My hon. Friend anticipates my next point. If my right hon. Friend the Secretary of State and the Treasury wish us to concentrate on the structure at this stage, as I believe is right, they should not jump to any conclusions about the willingness of Conservative Members to accept particular levels of benefit. That discussion will come later and follows logically from the position that we have taken so far.
I have one major reservation about the proposals. I, too, should have welcomed more progress towards integration of the tax, national insurance and benefit systems. As was pointed out at Question Time today, there has been some movement in that direction with employers' payment of family benefit and the alignment of the pension and tax years. They are definite steps forward. I am surprised that my right hon. Friend the Secretary of State and my right hon. Friend the Chancellor of the Exchequer have gone out of their way to stress the importance of the contributory principle, because their measures actually move away from that principle. I hope, therefore, that after publication of the Green Paper on personal taxation they will make a clear and unequivocal commitment to work towards integration of benefits and taxation. I believe that that would be welcomed in all parts of the House.
I am tempted to make various detailed comments, but I shall restrict myself to three areas. First, I believe that Conservative Members and the public in general accept that everyone in the community should make some contribution to the provision of local services. We must, however, look very carefully at how the level of that contribution is implemented. I believe that a sudden increase to a 20 per cent. contribution to the rates bill would bear unduly harshly on many people, whether they have frugal or high-spending local authorities. I do not believe that the problem can be circumvented by means of the income support system. I believe that the contribution should be phased in over a period of years rather than increased it to 20 per cent. at one gulp.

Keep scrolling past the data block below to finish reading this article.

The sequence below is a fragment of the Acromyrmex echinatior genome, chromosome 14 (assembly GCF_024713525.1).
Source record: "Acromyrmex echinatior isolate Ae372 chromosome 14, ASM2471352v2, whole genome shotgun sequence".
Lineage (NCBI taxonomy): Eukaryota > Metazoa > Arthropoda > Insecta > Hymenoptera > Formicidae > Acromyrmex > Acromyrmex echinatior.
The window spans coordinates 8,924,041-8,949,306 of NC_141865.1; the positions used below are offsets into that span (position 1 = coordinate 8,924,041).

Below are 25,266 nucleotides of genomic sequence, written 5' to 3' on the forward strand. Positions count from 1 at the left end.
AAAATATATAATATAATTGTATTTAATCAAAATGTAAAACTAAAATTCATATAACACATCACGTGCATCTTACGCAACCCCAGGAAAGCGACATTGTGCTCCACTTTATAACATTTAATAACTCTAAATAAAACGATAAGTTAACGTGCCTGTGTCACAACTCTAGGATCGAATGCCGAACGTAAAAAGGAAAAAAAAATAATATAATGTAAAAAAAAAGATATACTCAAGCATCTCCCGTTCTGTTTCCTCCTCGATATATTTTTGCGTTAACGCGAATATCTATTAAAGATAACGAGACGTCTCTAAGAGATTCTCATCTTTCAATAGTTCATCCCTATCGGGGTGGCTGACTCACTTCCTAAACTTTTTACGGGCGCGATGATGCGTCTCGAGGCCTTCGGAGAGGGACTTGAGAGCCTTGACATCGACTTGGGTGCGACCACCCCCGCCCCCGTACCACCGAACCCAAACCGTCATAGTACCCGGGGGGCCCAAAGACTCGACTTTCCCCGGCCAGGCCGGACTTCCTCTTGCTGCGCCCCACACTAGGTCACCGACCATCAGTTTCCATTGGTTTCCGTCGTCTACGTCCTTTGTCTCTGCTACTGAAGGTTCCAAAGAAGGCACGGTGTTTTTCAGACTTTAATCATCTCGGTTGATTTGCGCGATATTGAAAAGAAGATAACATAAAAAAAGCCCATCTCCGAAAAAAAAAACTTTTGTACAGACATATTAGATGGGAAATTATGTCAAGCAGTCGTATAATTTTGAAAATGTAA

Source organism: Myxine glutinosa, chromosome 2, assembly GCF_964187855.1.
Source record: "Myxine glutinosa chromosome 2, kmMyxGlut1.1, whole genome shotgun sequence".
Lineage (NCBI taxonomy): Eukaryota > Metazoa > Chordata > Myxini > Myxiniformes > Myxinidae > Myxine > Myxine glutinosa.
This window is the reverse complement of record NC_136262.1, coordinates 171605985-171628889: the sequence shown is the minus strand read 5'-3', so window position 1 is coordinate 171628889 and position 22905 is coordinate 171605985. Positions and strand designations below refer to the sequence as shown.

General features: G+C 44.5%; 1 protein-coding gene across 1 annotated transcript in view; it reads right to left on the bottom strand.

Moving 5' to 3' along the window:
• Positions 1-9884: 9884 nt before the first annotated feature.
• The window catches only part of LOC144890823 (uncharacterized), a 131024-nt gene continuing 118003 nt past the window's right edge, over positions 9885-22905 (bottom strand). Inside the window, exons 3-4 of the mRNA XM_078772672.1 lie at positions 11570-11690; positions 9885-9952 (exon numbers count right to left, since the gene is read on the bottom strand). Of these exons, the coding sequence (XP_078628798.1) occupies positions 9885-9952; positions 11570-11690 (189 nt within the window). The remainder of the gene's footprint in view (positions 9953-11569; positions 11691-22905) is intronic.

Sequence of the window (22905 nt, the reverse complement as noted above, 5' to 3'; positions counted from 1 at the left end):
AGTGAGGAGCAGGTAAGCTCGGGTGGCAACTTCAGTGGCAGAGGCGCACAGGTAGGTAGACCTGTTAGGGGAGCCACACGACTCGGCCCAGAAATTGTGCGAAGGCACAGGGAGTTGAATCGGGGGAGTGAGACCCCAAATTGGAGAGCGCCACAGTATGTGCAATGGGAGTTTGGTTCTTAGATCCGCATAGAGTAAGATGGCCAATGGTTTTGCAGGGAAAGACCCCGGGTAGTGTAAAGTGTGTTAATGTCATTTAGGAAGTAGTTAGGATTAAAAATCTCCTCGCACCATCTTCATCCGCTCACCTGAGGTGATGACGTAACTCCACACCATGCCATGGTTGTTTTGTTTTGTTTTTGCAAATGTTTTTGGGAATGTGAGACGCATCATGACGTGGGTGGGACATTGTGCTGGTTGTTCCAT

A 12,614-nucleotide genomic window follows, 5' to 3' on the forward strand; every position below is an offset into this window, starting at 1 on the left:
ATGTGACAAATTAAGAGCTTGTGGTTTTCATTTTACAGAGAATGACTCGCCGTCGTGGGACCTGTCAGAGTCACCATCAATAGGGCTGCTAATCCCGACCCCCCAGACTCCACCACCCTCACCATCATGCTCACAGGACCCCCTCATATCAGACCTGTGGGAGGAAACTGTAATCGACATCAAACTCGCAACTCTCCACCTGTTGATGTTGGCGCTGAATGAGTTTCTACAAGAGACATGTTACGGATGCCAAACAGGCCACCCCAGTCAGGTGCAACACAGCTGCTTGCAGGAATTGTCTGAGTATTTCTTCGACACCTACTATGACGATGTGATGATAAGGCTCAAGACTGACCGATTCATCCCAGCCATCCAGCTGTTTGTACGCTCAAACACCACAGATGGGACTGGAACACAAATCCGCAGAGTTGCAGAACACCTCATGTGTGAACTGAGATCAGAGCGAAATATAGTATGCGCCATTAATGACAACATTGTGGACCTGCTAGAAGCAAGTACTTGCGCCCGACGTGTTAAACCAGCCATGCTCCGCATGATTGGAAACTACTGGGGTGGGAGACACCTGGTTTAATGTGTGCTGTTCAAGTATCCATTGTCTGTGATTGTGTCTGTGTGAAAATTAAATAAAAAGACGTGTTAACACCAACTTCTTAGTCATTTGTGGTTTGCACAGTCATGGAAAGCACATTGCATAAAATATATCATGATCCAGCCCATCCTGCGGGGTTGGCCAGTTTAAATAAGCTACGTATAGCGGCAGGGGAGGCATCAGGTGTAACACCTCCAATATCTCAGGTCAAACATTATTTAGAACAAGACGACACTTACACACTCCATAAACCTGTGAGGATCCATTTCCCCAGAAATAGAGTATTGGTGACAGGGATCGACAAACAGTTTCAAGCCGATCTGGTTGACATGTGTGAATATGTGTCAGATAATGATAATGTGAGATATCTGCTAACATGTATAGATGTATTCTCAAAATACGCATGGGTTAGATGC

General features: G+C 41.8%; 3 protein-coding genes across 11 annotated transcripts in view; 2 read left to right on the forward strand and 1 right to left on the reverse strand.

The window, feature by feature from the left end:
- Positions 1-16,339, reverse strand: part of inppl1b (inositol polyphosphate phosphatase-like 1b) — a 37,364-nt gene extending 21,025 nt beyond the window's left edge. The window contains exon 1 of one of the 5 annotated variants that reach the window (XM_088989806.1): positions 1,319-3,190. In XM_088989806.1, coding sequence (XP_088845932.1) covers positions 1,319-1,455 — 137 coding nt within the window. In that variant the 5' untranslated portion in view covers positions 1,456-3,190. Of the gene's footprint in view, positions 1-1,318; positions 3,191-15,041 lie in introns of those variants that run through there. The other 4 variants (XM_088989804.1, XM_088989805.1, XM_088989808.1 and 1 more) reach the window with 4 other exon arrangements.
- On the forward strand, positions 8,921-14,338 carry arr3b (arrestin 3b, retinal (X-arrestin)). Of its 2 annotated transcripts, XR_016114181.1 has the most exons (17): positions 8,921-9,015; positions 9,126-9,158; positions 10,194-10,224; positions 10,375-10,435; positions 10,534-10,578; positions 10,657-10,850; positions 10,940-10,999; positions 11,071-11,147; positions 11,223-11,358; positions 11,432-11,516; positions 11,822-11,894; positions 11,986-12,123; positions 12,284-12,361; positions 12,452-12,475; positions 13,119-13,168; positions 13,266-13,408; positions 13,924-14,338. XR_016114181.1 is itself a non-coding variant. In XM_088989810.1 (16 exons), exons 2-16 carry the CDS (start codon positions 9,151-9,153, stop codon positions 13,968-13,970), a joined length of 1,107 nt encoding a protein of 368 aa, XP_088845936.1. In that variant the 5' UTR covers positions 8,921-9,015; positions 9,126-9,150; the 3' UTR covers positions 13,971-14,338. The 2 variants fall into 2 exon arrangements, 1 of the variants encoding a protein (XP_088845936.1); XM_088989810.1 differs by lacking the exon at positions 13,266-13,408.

Secondly, there is the suggestion that we are moving towards a decade of retirement and a flexible retirement age. I welcome that unequivocally, but I hope that there will be a very speedy response to that proposal from the occupational pension funds. Many of them are significantly overfunded and this is a major opportunity for them to work with the state to produce an incentive for people to retire in their early 60s. I hope that my right hon. Friend the Secretary of State for Employment will play a catalytic role in this context.
Thirdly, there is the impact of the reviews on DHSS staff and their method of operation. In 10 years' time, local offices will bear no resemblance whatever to those that we know today. In addition to technical change, the advent of the social fund, which I certainly support, will demand a level of skill, responsibility, discretion and decision-taking from local benefit officers far exceeding that which they are called upon to exercise today. The first priority of the new social security management board must therefore be to institute major training programmes and to develop further the proposals already introduced in the Department towards devolving budgeting and decision-taking to regional offices and from there down to local offices.